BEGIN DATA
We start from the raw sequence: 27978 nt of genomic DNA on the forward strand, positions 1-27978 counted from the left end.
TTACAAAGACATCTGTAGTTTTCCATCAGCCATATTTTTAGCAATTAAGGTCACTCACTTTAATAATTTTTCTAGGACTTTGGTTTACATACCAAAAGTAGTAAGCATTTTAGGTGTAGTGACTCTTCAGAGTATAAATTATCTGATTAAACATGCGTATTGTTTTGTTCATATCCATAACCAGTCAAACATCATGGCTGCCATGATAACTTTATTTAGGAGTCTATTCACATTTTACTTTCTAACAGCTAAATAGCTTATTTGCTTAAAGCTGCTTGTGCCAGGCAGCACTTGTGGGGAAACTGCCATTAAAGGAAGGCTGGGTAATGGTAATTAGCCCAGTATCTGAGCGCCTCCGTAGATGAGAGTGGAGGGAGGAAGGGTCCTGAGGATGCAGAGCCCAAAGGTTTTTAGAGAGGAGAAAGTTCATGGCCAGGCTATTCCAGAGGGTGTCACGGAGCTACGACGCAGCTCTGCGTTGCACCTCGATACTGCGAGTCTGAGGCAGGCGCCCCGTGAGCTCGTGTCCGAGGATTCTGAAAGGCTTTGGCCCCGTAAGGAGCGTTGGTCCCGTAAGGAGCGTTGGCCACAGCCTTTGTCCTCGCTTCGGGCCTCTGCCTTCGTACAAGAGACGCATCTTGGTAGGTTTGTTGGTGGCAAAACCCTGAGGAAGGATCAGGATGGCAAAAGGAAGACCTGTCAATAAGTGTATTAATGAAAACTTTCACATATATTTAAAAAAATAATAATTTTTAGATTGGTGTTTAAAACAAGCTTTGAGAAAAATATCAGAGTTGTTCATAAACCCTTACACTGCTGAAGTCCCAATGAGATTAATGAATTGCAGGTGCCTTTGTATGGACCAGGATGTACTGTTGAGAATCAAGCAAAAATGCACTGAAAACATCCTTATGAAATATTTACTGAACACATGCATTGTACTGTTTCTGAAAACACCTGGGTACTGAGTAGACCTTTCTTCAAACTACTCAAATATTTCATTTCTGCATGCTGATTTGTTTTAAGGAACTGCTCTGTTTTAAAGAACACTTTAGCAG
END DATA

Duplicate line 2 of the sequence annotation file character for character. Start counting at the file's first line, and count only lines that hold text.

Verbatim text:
TTACAAAGACATCTGTAGTTTTCCATCAGCCATATTTTTAGCAATTAAGGTCACTCACTTTAATAATTTTTCTAGGACTTTGGTTTACATACCAAAAGTAGTAAGCATTTTAGGTGTAGTGACTCTTCAGAGTATAAATTATCTGATTAAACATGCGTATTGTTTTGTTCATATCCATAACCAGTCAAACATCATGGCTGCCATGATAACTTTATTTAGGAGTCTATTCACATTTTACTTTCTAACAGCTAAATAGCTTATTTGCTTAAAGCTGCTTGTGCCAGGCAGCACTTGTGGGGAAACTGCCATTAAAGGAAGGCTGGGTAATGGTAATTAGCCCAGTATCTGAGCGCCTCCGTAGATGAGAGTGGAGGGAGGAAGGGTCCTGAGGATGCAGAGCCCAAAGGTTTTTAGAGAGGAGAAAGTTCATGGCCAGGCTATTCCAGAGGGTGTCACGGAGCTACGACGCAGCTCTGCGTTGCACCTCGATACTGCGAGTCTGAGGCAGGCGCCCCGTGAGCTCGTGTCCGAGGATTCTGAAAGGCTTTGGCCCCGTAAGGAGCGTTGGTCCCGTAAGGAGCGTTGGCCACAGCCTTTGTCCTCGCTTCGGGCCTCTGCCTTCGTACAAGAGACGCATCTTGGTAGGTTTGTTGGTGGCAAAACCCTGAGGAAGGATCAGGATGGCAAAAGGAAGACCTGTCAATAAGTGTATTAATGAAAACTTTCACATATATTTAAAAAAATAATAATTTTTAGATTGGTGTTTAAAACAAGCTTTGAGAAAAATATCAGAGTTGTTCATAAACCCTTACACTGCTGAAGTCCCAATGAGATTAATGAATTGCAGGTGCCTTTGTATGGACCAGGATGTACTGTTGAGAATCAAGCAAAAATGCACTGAAAACATCCTTATGAAATATTTACTGAACACATGCATTGTACTGTTTCTGAAAACACCTGGGTACTGAGTAGACCTTTCTTCAAACTACTCAAATATTTCATTTCTGCATGCTGATTTGTTTTAAGGAACTGCTCTGTTTTAAAGAACACTTTAGCAG